After a hard year on Fourth Avenue, the 4th Avenue Delicatessen has undergone a change in ownership.
Austin Counts, who brought 4th Avenue Deli to life six and a half years ago, announced his plans to close the restaurant on Dec. 15, 2019. Good news shortly followed in the announcement that long-time employee Kylie Myers had bought the shop and planned to keep the space as is.
Counts earned a degree in journalism at the University of Arizona in 2011, but after finding no job prospects years later, he turned back to the comfort of the restaurant business, which kept him afloat through his teens and early twenties.
The story begins when Counts was working at The B-Line on Fourth Avenue. He was walking through Food Conspiracy Co-op one day when he saw the posting just across the street that said the shop’s current space was up for sale. He jumped at the opportunity and “the rest was history.”
After six and a half years of owning the deli, which he often struggled to keep up with financially, Counts wanted a career change. When it came to Myers taking ownership of the deli, Counts called it a “no-brainer.”
“[Myers] is just a master of customer service, far better than I could ever be,” Counts said. “I’m really glad it worked out the way it did. I’m glad that she’s keeping it going. I couldn’t think of a better person to do it.”
The deli was closed for a few weeks following the Fourth Avenue Street Fair but held its ground and reopened on New Year’s Eve with the support of local business owners on the avenue.
“[Being a business owner] comes with its challenges,” Myers said. “It’s definitely a little scary — a little nerve-wracking — with all the bills, and you’re just never really sure how things are going to work out. You’re especially never sure how things are going to go downtown, on Fourth Avenue.”
Businesses on the avenue have always been in constant flux, especially for restaurants with large high school and college student customer bases like 4th Avenue Deli.
Being near the university, business booms twice per year during the Fourth Avenue Street Fair and lags behind just afterwards when students go home for winter break and summer vacation, according to Myers.
The avenue has incurred quite a few changes in the past few years, as parking prices rise and outside corporations enter the economic arena in the area.
“The rent is driving small business owners elsewhere,” said JT Van Huss, an employee of the 4th Avenue Deli. “These companies come in and they’re just raising everything up and it’s kind of difficult for the small-town people to keep up with it.”
Myers and Counts both cited parking prices as a major contributor to problems on the avenue. Developers demolished the Flycatcher bar on the southwest corner of Fourth Avenue and Sixth Street in order to build student apartments in July of 2019. Soon after, the city converted the bar’s once-free parking lot into a paid one.
Myers may have a plan to amend the issue. One of her first acts as the deli’s new owner is to get set up with Uber Eats to bring the 4th Avenue Deli to customers who would otherwise have trouble getting to the shop.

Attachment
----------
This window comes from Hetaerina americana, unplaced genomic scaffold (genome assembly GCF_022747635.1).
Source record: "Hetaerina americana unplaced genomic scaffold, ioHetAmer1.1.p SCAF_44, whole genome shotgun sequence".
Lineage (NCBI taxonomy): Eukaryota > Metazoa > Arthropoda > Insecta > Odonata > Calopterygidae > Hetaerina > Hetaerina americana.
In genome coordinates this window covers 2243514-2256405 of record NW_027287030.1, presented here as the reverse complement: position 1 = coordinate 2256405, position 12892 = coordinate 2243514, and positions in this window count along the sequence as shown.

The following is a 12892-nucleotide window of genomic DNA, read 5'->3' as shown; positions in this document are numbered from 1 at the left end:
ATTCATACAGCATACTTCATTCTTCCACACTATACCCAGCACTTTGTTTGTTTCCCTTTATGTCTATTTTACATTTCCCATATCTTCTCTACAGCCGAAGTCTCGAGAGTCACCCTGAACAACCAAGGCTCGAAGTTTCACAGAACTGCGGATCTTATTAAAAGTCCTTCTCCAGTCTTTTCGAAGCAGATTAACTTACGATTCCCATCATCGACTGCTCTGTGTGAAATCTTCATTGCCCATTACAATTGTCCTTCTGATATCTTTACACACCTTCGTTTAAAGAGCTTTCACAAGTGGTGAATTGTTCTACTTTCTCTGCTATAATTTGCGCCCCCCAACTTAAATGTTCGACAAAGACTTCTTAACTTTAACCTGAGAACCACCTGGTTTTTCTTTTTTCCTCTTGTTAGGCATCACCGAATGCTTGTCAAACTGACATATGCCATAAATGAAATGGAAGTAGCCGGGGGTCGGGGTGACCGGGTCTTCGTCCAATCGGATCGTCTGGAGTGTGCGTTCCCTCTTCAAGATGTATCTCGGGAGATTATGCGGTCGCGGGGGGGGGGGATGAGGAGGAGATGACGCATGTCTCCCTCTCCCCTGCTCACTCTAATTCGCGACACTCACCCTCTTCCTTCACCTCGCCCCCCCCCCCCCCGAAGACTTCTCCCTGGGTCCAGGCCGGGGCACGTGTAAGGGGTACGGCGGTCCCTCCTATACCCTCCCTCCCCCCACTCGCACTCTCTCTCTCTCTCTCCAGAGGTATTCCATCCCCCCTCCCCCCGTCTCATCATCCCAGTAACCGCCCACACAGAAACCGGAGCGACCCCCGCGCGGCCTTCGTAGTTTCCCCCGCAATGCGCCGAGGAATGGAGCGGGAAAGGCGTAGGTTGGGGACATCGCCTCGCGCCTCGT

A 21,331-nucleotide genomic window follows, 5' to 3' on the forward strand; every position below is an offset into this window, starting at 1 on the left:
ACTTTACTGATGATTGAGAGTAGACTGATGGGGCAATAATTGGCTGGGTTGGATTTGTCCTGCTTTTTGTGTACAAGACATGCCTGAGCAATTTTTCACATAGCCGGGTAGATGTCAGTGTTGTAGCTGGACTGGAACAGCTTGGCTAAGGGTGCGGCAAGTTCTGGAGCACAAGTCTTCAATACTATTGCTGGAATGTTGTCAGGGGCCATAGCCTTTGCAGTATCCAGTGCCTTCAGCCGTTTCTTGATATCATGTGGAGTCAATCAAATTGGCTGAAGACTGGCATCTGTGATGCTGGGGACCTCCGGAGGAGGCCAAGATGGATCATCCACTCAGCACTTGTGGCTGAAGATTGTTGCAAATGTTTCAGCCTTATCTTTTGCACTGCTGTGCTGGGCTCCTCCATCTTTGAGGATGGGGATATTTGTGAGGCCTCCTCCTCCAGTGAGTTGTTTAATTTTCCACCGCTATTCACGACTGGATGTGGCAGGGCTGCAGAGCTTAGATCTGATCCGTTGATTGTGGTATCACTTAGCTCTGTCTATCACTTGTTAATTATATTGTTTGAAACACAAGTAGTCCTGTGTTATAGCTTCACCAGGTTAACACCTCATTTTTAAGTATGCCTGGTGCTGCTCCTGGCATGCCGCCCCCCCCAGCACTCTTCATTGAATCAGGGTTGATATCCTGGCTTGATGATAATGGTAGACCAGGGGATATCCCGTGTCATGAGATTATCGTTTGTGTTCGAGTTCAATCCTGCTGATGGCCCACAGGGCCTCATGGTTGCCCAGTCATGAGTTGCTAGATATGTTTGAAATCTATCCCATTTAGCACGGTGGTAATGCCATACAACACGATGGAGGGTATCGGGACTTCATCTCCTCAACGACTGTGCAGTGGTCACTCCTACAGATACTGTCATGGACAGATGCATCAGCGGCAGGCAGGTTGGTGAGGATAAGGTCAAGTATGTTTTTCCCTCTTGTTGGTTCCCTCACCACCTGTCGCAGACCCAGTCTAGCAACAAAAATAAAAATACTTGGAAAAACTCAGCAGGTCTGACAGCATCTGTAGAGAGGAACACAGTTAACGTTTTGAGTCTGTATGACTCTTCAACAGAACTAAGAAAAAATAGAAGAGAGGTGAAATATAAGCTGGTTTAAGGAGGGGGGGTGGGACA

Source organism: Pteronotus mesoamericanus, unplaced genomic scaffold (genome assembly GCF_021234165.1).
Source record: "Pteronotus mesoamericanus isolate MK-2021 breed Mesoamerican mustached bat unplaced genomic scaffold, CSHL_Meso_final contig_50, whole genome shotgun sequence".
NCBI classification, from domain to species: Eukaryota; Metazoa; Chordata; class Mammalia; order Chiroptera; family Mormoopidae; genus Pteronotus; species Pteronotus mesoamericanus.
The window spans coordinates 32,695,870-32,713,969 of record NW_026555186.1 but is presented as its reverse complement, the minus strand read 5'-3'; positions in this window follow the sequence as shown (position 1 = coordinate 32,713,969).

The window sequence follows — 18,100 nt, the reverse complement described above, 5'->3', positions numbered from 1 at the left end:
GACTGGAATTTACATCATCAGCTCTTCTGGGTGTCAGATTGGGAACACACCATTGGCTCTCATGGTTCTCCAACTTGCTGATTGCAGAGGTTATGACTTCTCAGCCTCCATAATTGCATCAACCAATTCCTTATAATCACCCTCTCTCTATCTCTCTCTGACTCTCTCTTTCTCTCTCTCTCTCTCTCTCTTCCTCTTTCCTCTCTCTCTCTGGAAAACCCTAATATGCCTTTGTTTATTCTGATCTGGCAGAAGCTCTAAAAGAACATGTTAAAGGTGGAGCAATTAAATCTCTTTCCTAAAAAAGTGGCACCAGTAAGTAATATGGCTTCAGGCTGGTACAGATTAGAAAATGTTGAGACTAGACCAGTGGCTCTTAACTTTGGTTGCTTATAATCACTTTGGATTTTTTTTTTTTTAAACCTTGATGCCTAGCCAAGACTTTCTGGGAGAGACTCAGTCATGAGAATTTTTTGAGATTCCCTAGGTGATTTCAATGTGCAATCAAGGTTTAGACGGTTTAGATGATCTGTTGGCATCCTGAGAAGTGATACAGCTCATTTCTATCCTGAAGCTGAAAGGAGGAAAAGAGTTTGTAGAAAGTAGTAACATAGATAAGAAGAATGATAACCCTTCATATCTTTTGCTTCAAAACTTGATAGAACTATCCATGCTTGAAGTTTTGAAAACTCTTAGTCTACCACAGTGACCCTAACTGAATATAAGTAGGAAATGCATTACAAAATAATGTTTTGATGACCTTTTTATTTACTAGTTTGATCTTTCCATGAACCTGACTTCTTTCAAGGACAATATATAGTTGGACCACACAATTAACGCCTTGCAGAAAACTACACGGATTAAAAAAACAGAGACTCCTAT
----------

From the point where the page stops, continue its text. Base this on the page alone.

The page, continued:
“I want to encourage people to eat local,” Myers said.
Myers’s big campaign to “eat local” has support from her employees, like Van Huss, and the support of the business owners on Historic Fourth Avenue.
“Support local businesses,” Van Huss encouraged. “If you don’t — especially on a place like Fourth Avenue, which has so many unique, eclectic local shops — you’re going to get stuck with a bunch of chain restaurants.”
Since its inception, the deli has been a Fourth Avenue staple. It’s small, wide enough for a single file line out the door with only a few barstool tables in the space.
“Fourth Avenue really needed a deli, just a classic deli,” Counts said. “I’m a long-time Tucson resident and that was something I felt was lacking. You have Bison Witches, which is a fantastic sandwich shop, but it doesn’t have that old school, East-Coast deli feel to it.”
Flanking the counter and booths are tall, creamy walls lined with black-and-white photos of classic artists, musicians, mobsters and boxers — some of them signed. Old VHS tapes play in the small box television by the counter. Counts’s favored classic rock and roll plays through the speakers.
“It’s a fun, unpretentious sandwich shop,” Counts said. “When you go in there, you know what you’re going to get. The food is fantastic — it’s a classic environment. It really has no frills, in a good way, and I think that’s what the customers like. A lot of times, downtown, it almost feels like you’re paying for the atmosphere instead of the food. People should be paying for how good the food is, not to hang out.”
Counts is still a major part of 4th Avenue Deli, even though it is not a part of him. From the pictures of musicians on the wall to the conception of the shop itself, and even Myers’s management style, a little bit of him will stay in that shop until the end of its days.
“[Counts] taught me everything he knew,” Myers said.
Myers even added a new sandwich to the menu in his honor — “The Godfather,” the sandwich that Counts used to make for himself while at the deli.
According to Myers, she sees no need in changing up a good thing any more than necessary. She plans on keeping the store as is, with its Wildcat specials, crime syndicate sandwich names and the classic, “unpretentious” deli atmosphere that Counts ingrained into the shop’s foundation.
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